Patients with severe inflammatory dermatologic and rheumatologic conditions generally suffer from poorer oral health and oral health-related quality of life, a new study finds.
Study investigators, led by Yvonne Kiernan, BDS NUI, MFDS RCSEdin, prospectively assessed the oral health and quality of life of patients with various chronic inflammatory dermatological/rheumatological diseases treated with systemic/biological therapy.
“Oral health is essential to overall health and QoL, and the impact of poor oral health on health and QoL is increasingly recognized,” they wrote. “Poor oral health has been associated with adverse pregnancy outcomes, cardiovascular disease, pulmonary disease and diabetes, although causal relationships have yet to be clearly established.”
They further noted that those with inflammatory dermatologic and rheumatologic diseases frequently reported more oral discomfort/pain, higher levels of periodontal disease, dry mouth, and oral mucosal lesions (OML) than healthy controls.
In their cross-sectional observational study, they recruited a total of 100 patients (≥18 years), with 2 groups equally divided between those with chronic inflammatory dermatologic or rheumatologic disease and patients without a history of chronic inflammation.
Patients then received an oral health assessment, which included a 16-item questionnaire dealing with self-reported oral health, oral pain/discomfort, dry mouth, oral hygiene habits, oral health-related quality of life , diet, smoking, alcohol, and education.
The physical examination portion of the assessment, which was performed using internationally standardized templates from the World Health Organization (WHO), was performed by a dentist in each patient’s respective dermatology or rheumatology clinic as an adjunct to their standard clinical care. The examination included dental findings and assessed periodontal health and the presence of oral mucosal lesions.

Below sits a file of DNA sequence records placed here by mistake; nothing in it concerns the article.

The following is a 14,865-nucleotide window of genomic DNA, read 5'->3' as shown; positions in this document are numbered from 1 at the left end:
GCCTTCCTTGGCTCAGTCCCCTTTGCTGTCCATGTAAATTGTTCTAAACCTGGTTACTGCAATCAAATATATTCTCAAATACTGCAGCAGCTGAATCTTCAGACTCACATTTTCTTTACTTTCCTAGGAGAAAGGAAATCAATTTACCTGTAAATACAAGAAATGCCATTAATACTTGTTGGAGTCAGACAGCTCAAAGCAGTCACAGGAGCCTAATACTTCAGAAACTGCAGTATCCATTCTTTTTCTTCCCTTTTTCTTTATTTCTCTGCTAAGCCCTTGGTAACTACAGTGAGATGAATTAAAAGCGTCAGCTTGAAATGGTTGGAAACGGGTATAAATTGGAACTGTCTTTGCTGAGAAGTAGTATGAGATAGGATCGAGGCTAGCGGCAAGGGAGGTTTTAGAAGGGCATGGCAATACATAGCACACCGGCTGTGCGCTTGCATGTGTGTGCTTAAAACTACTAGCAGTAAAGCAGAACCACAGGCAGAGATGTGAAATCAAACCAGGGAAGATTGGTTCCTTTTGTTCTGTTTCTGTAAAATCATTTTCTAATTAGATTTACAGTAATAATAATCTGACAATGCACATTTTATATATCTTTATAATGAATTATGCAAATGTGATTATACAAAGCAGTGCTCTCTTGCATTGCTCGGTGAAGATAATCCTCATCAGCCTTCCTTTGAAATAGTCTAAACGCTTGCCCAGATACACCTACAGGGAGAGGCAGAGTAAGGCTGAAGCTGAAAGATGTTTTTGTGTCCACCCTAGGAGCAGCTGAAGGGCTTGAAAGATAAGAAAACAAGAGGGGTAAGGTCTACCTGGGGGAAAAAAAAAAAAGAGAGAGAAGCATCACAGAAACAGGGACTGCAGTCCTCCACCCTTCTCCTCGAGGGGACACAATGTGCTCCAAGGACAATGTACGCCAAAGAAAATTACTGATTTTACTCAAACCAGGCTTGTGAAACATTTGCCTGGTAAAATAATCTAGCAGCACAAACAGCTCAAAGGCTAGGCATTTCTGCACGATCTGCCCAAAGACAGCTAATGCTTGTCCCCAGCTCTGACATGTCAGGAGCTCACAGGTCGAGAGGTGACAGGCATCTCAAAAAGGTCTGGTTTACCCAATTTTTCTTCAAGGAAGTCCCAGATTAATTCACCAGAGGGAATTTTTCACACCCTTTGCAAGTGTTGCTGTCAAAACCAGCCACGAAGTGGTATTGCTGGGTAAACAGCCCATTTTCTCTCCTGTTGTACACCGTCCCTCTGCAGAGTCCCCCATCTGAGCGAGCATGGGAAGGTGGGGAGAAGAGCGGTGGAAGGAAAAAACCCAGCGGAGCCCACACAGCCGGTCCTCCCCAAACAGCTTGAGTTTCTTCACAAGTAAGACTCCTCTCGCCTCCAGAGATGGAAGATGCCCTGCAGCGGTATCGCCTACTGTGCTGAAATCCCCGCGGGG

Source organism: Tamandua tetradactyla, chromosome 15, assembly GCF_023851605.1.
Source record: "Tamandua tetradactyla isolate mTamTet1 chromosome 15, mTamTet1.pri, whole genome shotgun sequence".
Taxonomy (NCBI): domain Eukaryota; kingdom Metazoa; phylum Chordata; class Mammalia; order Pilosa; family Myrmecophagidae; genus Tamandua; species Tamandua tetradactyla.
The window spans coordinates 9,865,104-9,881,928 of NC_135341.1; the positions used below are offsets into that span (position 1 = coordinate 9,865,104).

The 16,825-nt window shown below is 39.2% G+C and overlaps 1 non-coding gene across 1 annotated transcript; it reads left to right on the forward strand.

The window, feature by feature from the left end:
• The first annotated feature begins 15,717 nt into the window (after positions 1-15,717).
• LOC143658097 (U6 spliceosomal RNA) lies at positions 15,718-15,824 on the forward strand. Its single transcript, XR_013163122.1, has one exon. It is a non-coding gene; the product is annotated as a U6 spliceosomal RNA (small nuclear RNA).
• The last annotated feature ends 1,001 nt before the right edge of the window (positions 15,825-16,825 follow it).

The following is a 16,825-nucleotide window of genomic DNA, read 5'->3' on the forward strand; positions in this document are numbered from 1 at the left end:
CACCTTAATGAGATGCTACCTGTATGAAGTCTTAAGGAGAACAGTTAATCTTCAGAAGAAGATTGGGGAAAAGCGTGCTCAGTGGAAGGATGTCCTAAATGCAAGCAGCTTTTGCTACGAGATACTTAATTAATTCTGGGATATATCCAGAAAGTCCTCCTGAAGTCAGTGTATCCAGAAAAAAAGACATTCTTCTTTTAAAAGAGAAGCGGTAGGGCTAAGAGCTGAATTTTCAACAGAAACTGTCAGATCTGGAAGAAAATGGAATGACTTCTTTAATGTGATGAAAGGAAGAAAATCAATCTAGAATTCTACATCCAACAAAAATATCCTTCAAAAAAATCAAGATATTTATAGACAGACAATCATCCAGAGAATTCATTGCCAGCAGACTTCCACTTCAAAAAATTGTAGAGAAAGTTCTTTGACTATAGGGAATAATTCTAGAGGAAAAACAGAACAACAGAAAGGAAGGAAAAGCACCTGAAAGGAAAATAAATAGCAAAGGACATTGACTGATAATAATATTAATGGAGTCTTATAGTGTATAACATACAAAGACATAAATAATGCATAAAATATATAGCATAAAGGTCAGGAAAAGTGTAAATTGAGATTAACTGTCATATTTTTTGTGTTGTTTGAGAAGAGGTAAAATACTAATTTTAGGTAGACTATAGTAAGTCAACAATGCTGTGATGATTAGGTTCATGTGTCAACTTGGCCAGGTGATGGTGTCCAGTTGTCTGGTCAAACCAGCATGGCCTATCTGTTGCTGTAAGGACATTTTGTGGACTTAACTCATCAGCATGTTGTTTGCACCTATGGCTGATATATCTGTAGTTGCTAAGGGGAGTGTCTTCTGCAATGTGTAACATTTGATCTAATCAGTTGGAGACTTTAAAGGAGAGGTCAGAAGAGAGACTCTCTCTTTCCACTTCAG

Kiernan and colleagues found a statistically significant difference in the prevalence of questionnaire-reported dry mouth between patients with inflammatory dermatologic/rheumatologic disease and controls (82% vs 20%, respectively; P = .001).
Additionally, patients with inflammatory disease were 18 times more likely to have dry mouth (odds ratio [OR], 18.2; 95% CI, 6.7– 49.6); Up to 57% of these patients reported having dry mouth ‘very often’.
Furthermore, only 60% of patients with dermatological or rheumatological inflammatory disease diagnoses brushed their teeth twice a day – compared to 80% of the control group.P = .037).
Oral health examination revealed that patients with inflammatory disease had an average of 7.7 missing teeth, while patients in the control group had an average of 4.4 teeth (P = .029). The first had an average of 5.6 filled teeth, and the second had an average of 7.6 filled teeth (P = .008).
And finally, patients with dermatologic/rheumatologic disease had a significantly greater loss of clinical connectivity (a marker for periodontal disease) in all sextants compared to controls.
The most common inflammatory diagnoses were psoriasis/psoriatic arthritis (48%), followed by rheumatoid arthritis (36%) and systemic lupus erythematosus (6%). Adalimumab (28%) was the most common treatment prescribed for these patients, as were etanercept (28%) and methotrexate (16%).
“This study demonstrates an association between oral health and oral health-related quality of life in patients with severe inflammatory skin and joint disease treated with systemic and biologic therapy,” the investigators wrote.
“Dermatologists should receive specific oral health training to optimize oral health management in our patients with severe inflammatory disease,” they concluded.
The study, “Oral health in patients with severe inflammatory dermatologic and rheumatologic disease,” was published online at Skin health and diseases.